Friday, April 11, 2008
So if you travel a lot, it's worth investing in something like Escali digital scales. Be prepared and know BEFORE you get to the airport how much your suitcase weighs and lighten it at home if you have too. If you tend to travel a lot, the reasonable pricing on these scales will be made up quickly by being able to avoid overweight fees at the airport.
One of our first stops on a city tour was La Casa Rosada, The Pink House. It is the official government seat, the presidents palace. Many people have spoken from its balcony including Eva Peron and Pope John Paul II. This was also where Madonna sang 'Don't cry for me, Argentina'.
Another area of Buenos Aires that we visited is called La Boca, The Mouth. During the later part of the 19th century and the early part of the 20th century, many immigrants came to Argentina. About 50% of them were Italian and a good number of those were from Genoa. As Genoa is a port town, many of these new immigrants settled at la boca, the mouth of the river. One of the old traditions in Genoa is to paint the houses with paint leftover from the shipyards and that is what they did in their new country.
But when writing about La Boca, one must also mention Benito Quinquela Martin. By the late 1950’s, La Boca looked nothing like it had in the early part of the century. The colorful housing was being pulled down and being replaced with blocks of flats. Quinquela, as he is commonly known, was an orphan who had been adopted by Genoese immigrants and grew up in La Boca. He became one of Argentina’s most famous painters. With the port of La Boca being his inspiration, he decided to do something to preserve the old barrio.
The result was the street of Caminito. This is a small street showing the way La Boca used to look, with brightly painted corrugated metal housing. On the weekends, this little street becomes a place for local artists to show their wares and where you might spot a couple or two doing the tango along the street.
And finally, this interesting mural which we just happened to pass as we wandered some of the side streets in Buenos Aires.
Thursday, April 10, 2008
My husband and I expected to be in Santiago, Chile on Wednesday,January 9th 2008, preparing to fly further south to board the Nordnorge for Hurtigruten’s (formerly Norwegian Coastal Voyage) sailing through the Chilean fjords and Antarctica. Instead, as we try to check in for our international flight, on the night of Tuesday, January 8th, we learn that there is a problem with our reservation/tickets.
As JFK LAN personal politely ask us to step aside so that they can help other passengers, my husband and I are in shock. I call Hurtigruten at 7:30 PM, and learn that Hurtigruten purposely created a problem with our outbound air so that we would call them. Why? Our ship had been overbooked and our trip was cancelled!
Shock turns to dismay and anger. WHAT??!! We had reserved this trip a year ago, in January, 2007! We had received our documents two weeks previous. I had been in daily contact with our travel agent and she had not been called. Instead, Hurtigruten leaves us stranded at the JFK LAN counter, baggage in hand and mouths open in shock.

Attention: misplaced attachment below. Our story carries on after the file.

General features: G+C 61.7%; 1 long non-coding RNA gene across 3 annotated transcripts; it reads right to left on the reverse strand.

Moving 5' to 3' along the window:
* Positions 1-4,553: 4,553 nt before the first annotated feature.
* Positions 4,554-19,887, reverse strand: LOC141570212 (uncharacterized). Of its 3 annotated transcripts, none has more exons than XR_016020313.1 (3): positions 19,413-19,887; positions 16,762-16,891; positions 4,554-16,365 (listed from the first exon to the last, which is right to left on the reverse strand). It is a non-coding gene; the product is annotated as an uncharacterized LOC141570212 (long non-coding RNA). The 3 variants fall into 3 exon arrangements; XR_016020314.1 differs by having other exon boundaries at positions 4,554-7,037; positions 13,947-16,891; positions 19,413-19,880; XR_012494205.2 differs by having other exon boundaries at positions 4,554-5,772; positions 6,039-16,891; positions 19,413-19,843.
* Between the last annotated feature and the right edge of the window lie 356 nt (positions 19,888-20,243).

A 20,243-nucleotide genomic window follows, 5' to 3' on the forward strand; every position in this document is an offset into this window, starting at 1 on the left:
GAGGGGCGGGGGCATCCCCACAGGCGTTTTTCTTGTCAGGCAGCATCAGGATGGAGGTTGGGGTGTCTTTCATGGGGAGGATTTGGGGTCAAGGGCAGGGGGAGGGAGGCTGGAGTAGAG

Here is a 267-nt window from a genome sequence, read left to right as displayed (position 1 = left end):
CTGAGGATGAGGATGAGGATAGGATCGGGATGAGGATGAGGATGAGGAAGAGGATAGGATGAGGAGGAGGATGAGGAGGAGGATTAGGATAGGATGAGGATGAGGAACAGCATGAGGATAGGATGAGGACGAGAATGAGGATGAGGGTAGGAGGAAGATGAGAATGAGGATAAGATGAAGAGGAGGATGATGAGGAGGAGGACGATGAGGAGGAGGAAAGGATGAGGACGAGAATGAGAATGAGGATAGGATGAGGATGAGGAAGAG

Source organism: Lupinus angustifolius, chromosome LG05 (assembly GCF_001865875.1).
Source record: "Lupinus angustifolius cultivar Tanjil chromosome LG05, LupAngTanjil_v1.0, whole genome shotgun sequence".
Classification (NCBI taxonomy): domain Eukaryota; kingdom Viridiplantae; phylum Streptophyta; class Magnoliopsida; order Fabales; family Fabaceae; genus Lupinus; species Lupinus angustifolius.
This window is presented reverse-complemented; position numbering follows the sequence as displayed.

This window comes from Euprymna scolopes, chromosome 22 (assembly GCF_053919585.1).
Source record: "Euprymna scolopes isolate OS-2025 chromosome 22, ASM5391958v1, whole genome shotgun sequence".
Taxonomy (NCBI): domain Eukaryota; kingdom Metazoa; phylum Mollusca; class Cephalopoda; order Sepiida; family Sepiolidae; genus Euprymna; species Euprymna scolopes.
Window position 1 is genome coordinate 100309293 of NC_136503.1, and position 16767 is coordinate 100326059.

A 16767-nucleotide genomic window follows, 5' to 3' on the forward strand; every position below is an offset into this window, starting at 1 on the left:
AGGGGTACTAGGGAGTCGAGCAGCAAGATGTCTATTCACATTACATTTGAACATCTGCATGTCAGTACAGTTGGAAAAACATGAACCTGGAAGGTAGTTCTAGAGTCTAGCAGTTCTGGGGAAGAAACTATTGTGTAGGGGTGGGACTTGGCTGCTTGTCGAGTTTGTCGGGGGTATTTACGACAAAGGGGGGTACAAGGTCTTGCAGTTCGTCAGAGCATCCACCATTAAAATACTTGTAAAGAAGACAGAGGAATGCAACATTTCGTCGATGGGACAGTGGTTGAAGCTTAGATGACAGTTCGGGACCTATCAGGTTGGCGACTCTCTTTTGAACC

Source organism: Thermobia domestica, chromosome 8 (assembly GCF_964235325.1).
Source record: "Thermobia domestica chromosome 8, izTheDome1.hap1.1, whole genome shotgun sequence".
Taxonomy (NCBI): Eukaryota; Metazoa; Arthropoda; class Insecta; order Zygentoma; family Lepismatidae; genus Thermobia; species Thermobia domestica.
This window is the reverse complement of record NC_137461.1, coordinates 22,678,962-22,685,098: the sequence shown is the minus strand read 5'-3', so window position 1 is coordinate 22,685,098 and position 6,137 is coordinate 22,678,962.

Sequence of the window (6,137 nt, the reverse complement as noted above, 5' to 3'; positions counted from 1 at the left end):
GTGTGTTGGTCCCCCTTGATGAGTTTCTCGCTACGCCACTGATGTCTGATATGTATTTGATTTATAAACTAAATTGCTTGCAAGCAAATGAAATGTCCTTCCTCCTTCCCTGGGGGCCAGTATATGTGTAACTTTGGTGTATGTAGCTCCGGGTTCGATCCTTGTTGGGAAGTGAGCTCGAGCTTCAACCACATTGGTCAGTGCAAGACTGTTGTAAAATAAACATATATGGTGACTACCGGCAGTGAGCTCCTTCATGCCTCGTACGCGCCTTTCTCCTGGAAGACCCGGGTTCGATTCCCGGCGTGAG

The Hurtigruten rep I was speaking with apologized, of course, stating that this is not the way they normally do business. I didn’t care. Our trip was cancelled and we were going nowhere but home.
We were offered a re-booking on the next (reverse) sailing which would start in Buenos Aires and end in Santiago. Many stressful days passed as we rearranged our post cruise plans to precruise and our travel agency (Sea 4 Sail) negotiated compensation for us for this fiasco.
We saw a lot of chicks. They are all adorable. But little ones like this were born too late in the season and won't survive the harsh winter.
The rookieries were consistently noisy. Penguin after penguin would point their bill to the sky and screech. Yes, screech. That's the only way I could describe it.
Tuesday, April 8, 2008
Heat is still rising into the water. Technically, it is a 'restless caldera with a significant volcanic risk'. It was the only place on our cruise where we would really be able to get into the water. Several people came ashore wearing bathing suits under their heavier clothing. I wasn't that brave and just waded in. The shallow water along the shoreline was HOT! Almost too hot to stand in. As I waded deeper, the water got cold, then COLD! What a neat experience.
Monday, April 7, 2008
This was a British base and is now a historic site. It is staffed and maintained over the Antarctic summer. It has become a regular stop for cruise ships and they have a small gift shop that I took good advantage of.
On display was a lot of the old equipment that was once used.
The facilities are not heated so the sleeping bunks were piled high with down quilts and the old stove was also used as a clothes dryer. The kitchen was loaded with supplies of food and fuel. It definitely is an out-in-the-middle-of-nowhere place to spend your summer.
Saturday, April 5, 2008
We had used boats similar in design to zodiacs when we cruised the Galapagos. On that adventure, climbing in and out from our ship, and then out and back in close to shore, was, at times, a dicey experience. It was easy to lose one’s balance stepping onto the inflated side of the zodiac. And swinging legs over and out of the zodiacs as we had wet landings was sometimes difficult. Thanks to lots of hands from crew and other passengers, everyone safely navigated the ins and outs.
However, in the Galapagos, we were wearing shorts and water sandals and I wondered how we would handle this bundled up with warm weather clothes, boots and gloves.